A Message From the CEO

In the wake of the recognition of COVID-19’s disproportionately deadly impact on African-Americans, the national, anguished response to the brutal murder of George Floyd, and its searing indictment of racism in this country, the United States has been grappling with its racial past, its racial present, and a yearning for a truly equitable racial future.  Conversations are happening at every level of society as Americans examine their practices and cultural norms, as well as their own personal sense of responsibility with regard to these issues.  At Healthy Humor, it has been a time for us to analyze and re-affirm our own commitment to equality.  
Marking our four-year anniversary in this moment has allowed us to reflect on how we are succeeding – or not – in living out our stated values, the first of which is: We are driven to serve those in our world who are hurting.  We have made progress in several areas.  Cognizant of the fact that we operate in a healthcare industry that does not provide access to care equally for all those who are hurting, we allocate 50% of our budget to partnerships with under-resourced hospitals that suffer from systemic inequality as they serve populations that are overwhelmingly black and brown.  Our principles are reinforced with each Red Nose Doc to ensure that every child who interacts with HH is welcomed, cared for, and loved, regardless of background, race or creed.  And they are reflected in the composition of our executive staff and board, 40% of which is African-American.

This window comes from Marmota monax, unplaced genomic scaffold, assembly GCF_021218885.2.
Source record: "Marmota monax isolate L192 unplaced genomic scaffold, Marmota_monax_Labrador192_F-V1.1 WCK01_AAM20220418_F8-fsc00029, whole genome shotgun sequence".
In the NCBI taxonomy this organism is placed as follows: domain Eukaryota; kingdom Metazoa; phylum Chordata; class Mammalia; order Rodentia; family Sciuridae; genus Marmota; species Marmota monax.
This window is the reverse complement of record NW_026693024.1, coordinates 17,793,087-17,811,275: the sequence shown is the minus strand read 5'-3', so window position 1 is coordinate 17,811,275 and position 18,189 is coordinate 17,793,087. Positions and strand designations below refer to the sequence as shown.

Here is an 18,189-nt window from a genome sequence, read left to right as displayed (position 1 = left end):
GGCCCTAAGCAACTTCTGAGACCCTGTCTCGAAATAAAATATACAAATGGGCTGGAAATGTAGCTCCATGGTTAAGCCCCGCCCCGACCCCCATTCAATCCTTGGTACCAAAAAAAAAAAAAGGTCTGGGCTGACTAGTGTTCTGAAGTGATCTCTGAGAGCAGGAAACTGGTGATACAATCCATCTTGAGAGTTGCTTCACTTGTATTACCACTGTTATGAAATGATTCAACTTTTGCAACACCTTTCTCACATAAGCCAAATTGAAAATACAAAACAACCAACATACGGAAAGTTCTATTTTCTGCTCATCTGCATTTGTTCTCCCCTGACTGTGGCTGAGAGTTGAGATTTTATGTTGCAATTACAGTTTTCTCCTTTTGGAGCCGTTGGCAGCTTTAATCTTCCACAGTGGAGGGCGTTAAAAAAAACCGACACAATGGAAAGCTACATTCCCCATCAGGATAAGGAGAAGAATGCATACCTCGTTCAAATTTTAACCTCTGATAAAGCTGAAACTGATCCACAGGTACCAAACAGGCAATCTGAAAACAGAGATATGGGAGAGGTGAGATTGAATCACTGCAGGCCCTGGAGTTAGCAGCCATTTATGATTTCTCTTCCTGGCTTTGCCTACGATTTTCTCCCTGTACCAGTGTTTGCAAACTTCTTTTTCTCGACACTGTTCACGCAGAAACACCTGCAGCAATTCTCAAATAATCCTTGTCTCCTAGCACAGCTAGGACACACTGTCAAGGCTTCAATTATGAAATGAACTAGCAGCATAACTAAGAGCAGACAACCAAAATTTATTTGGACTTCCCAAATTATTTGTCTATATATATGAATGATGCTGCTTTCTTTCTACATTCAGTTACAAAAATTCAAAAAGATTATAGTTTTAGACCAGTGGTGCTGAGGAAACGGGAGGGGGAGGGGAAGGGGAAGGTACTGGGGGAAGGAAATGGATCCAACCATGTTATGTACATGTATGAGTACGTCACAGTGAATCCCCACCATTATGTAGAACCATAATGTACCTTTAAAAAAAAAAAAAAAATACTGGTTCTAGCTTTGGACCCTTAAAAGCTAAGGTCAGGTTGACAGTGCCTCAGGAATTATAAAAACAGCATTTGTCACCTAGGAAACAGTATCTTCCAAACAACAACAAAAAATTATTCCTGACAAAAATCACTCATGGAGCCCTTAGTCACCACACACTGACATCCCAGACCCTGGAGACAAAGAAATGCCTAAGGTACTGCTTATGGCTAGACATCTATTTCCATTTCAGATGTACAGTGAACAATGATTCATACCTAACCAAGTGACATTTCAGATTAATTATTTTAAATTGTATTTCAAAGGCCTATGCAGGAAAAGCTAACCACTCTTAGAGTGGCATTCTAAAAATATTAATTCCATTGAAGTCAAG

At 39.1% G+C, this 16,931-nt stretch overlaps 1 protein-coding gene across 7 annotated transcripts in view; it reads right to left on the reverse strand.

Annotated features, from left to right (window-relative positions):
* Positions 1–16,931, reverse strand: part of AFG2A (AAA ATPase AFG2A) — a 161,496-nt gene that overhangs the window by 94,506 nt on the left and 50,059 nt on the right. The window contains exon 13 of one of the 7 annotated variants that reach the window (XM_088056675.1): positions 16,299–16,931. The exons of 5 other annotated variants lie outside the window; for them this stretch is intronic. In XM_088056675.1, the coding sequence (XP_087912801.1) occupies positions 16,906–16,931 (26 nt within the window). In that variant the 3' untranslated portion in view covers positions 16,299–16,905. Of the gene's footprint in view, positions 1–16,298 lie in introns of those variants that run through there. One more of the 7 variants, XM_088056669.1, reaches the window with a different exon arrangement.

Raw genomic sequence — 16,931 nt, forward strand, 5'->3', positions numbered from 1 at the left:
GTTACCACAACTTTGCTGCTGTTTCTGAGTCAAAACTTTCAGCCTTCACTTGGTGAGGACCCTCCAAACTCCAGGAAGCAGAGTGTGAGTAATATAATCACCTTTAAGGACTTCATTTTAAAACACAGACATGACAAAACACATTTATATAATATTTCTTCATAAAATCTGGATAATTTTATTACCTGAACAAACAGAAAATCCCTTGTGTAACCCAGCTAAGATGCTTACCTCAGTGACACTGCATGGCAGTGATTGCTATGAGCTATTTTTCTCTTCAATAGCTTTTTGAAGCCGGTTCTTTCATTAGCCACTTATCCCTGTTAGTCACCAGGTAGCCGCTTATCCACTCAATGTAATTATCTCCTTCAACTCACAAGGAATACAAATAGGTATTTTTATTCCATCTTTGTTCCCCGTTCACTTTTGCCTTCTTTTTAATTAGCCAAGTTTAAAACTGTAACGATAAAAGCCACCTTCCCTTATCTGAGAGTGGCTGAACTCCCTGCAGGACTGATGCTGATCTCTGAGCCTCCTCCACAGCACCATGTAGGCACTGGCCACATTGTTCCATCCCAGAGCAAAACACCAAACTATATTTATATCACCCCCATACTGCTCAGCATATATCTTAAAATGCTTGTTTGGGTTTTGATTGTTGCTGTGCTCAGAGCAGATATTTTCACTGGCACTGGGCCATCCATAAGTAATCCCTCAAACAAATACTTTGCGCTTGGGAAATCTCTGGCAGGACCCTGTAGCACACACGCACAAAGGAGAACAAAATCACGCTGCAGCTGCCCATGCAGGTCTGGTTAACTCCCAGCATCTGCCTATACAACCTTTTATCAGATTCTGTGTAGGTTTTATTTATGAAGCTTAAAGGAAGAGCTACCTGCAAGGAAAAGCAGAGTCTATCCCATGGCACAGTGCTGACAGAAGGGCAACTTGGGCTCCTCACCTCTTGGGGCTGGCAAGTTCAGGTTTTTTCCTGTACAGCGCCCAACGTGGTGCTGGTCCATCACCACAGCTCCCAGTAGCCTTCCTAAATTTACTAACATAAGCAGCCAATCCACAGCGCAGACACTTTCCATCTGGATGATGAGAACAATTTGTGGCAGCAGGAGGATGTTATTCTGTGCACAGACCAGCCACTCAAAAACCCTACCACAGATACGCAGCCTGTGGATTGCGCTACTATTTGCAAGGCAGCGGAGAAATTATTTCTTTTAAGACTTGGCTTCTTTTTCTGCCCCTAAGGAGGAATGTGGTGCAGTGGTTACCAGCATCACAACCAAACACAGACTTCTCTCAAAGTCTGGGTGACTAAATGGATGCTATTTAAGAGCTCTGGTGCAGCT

Our efforts toward equality are imperfect, however.  While these values drive our hiring, training and leadership development practices, we are still not where we want to be as an organization in this regard.  We are committed to building the most representative workforce in the healthcare clowning field and will redouble our efforts to do so.   We will infuse our existing professional development regimen with a more intentional focus on diversity and inclusion.  And we will continue to strengthen our organizational responsiveness to issues of equity.    
On a personal note, as a black woman, I have found these past few months to be particularly wrenching – living in a society that is wrestling so publicly with issues that many of us quietly, daily, navigate.  One source of comfort has been knowing that I am part of an effort that has continued putting good out into the world, pushing through even as trauma rattled so many of us.  I believe deeply, passionately, in the mission of this organization and its ability to be a balm in the midst of suffering.  Humor is healing.  Joy is transformative.  When too many of us are still being judged by the color of our skin, laughter connects us to each other’s humanity in a way that few other things can.  At a time of intense personal and public grief, I am immensely grateful to lead an organization that is Using Laughter for Good.